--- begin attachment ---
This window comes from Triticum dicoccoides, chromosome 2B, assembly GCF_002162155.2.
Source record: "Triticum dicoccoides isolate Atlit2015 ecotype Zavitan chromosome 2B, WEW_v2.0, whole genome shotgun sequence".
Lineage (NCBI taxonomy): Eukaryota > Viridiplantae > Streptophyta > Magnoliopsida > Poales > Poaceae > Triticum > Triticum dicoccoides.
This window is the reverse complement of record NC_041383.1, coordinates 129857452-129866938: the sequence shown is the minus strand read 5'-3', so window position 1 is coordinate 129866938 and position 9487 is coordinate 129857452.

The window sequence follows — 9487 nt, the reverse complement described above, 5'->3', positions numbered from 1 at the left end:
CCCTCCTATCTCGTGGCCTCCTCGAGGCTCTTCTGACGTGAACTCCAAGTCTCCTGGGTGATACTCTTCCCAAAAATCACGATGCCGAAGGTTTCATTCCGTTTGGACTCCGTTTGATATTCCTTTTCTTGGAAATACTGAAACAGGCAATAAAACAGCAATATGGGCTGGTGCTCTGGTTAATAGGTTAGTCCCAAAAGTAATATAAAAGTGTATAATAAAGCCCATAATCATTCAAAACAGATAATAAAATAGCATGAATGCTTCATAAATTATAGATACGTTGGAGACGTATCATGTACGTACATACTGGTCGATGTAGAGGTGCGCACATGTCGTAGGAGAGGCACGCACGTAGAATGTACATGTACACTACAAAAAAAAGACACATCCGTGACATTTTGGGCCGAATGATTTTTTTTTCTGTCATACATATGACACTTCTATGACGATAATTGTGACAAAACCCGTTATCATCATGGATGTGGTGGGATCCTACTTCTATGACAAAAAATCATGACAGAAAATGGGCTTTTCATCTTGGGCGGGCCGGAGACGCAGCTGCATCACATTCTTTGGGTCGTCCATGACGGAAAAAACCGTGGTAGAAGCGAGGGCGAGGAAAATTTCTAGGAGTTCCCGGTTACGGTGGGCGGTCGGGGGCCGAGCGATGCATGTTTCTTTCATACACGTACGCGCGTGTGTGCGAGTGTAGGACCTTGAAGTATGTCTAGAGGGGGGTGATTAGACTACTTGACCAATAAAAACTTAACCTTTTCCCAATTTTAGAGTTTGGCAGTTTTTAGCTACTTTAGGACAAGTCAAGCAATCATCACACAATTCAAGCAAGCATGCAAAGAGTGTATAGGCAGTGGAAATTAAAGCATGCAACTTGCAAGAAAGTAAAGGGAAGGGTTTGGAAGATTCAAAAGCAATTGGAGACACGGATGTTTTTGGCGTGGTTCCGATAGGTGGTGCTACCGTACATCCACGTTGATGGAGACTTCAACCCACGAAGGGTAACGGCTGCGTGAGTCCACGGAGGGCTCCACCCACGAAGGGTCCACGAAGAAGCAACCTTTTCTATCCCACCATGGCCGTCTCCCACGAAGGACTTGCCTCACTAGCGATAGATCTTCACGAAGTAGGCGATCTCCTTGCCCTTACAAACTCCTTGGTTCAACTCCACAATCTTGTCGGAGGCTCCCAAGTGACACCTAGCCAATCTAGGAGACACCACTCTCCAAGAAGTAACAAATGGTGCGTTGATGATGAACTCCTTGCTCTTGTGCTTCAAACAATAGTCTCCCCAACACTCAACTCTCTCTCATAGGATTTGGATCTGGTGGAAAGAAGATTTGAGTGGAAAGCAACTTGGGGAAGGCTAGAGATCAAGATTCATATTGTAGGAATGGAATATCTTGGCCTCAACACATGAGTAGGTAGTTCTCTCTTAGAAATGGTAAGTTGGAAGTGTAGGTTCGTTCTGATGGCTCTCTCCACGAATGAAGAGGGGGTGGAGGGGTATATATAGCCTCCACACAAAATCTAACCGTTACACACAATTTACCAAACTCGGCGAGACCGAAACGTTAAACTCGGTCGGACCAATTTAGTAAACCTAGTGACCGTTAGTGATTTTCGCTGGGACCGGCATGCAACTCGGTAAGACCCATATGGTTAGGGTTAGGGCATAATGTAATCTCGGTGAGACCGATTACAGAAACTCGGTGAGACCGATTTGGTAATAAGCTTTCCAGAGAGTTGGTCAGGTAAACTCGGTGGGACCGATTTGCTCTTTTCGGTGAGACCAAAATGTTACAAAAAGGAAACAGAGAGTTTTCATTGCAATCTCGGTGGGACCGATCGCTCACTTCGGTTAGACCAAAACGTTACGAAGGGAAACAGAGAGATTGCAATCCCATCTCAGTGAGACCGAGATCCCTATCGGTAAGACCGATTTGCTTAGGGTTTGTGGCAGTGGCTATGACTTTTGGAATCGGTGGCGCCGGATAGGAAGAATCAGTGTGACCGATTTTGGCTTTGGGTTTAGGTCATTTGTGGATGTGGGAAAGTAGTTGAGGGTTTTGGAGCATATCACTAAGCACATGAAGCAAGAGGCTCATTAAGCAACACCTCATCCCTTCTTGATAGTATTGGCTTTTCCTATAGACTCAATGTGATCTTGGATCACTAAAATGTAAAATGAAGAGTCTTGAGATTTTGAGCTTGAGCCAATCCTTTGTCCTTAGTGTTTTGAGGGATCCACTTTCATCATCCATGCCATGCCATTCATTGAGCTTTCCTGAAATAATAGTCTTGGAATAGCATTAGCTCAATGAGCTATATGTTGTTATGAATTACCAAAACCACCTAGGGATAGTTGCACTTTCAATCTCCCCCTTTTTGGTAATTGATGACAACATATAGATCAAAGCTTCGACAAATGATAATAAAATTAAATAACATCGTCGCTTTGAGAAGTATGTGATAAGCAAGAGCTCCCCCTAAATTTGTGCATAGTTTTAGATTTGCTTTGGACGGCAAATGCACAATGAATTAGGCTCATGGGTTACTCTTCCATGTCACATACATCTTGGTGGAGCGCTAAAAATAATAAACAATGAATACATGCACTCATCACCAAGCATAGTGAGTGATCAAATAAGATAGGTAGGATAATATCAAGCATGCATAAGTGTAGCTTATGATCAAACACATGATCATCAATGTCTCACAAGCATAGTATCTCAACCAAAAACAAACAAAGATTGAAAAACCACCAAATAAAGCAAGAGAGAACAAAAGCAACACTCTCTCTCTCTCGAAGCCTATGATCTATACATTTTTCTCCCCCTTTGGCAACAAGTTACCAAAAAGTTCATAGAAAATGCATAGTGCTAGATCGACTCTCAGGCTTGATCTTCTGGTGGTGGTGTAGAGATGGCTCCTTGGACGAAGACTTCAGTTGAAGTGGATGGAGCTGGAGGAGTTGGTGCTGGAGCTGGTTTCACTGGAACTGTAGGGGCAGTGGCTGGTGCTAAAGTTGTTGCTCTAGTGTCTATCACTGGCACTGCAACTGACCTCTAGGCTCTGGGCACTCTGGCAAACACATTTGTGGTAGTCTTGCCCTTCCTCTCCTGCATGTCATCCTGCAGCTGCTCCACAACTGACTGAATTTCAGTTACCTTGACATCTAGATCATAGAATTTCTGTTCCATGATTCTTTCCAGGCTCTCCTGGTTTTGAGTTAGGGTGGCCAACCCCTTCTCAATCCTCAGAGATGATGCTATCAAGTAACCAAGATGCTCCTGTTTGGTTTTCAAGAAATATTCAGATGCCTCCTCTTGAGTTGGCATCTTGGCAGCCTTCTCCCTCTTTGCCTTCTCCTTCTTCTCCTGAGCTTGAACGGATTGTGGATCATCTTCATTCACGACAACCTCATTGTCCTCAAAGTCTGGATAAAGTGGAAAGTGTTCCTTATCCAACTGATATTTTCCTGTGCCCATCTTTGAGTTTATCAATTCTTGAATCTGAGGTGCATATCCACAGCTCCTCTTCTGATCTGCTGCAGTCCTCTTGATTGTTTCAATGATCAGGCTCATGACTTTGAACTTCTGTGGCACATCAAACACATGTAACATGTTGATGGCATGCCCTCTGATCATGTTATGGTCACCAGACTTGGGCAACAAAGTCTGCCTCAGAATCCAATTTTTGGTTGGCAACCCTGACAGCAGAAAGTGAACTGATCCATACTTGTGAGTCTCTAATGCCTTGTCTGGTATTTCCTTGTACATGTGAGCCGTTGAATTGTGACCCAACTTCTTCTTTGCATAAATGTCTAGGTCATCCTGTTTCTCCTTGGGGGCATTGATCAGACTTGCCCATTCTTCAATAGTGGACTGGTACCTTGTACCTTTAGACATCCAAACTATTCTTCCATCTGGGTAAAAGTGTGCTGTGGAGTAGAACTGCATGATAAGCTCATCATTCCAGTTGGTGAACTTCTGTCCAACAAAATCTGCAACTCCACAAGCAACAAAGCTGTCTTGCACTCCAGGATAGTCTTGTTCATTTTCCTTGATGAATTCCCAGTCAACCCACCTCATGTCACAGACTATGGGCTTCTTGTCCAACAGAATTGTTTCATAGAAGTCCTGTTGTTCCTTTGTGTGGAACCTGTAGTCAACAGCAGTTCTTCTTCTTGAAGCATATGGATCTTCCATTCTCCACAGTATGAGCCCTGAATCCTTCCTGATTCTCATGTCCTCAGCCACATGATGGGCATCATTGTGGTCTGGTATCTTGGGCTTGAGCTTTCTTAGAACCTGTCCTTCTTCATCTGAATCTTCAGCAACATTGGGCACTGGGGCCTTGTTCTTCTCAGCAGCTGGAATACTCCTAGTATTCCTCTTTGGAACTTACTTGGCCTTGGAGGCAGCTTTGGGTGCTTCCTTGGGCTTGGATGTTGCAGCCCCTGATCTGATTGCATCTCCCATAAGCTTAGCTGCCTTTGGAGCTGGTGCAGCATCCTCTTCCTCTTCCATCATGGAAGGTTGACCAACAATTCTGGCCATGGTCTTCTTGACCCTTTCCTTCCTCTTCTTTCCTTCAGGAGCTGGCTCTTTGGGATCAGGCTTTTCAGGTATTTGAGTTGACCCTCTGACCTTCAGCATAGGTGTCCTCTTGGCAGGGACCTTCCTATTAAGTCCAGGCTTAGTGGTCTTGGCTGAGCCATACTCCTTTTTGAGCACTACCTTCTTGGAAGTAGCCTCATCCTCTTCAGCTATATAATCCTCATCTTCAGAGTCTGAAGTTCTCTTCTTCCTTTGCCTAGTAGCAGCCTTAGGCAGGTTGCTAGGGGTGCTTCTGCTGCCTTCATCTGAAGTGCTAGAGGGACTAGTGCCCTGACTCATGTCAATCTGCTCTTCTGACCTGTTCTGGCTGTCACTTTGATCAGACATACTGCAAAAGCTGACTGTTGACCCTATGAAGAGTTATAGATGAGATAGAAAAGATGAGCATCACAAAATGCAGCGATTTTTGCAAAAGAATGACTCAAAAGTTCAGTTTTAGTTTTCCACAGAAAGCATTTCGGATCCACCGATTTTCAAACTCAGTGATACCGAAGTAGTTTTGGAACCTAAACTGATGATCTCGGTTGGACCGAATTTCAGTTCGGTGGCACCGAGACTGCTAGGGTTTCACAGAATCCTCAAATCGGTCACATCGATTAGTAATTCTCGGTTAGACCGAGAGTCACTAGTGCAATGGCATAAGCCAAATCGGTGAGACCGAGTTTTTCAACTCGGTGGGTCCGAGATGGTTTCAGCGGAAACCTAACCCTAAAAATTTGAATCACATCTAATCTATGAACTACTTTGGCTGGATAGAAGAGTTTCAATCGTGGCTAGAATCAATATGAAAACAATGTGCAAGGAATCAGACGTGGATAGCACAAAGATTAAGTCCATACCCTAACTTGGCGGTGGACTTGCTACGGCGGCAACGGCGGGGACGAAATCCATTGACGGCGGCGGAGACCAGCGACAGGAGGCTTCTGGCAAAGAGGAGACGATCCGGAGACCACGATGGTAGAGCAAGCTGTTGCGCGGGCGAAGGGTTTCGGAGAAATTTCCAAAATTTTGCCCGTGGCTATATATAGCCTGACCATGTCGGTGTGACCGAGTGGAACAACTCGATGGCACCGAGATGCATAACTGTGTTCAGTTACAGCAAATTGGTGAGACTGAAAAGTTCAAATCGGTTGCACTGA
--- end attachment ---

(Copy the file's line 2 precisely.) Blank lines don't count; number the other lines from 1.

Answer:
Source record: "Triticum dicoccoides isolate Atlit2015 ecotype Zavitan chromosome 2B, WEW_v2.0, whole genome shotgun sequence".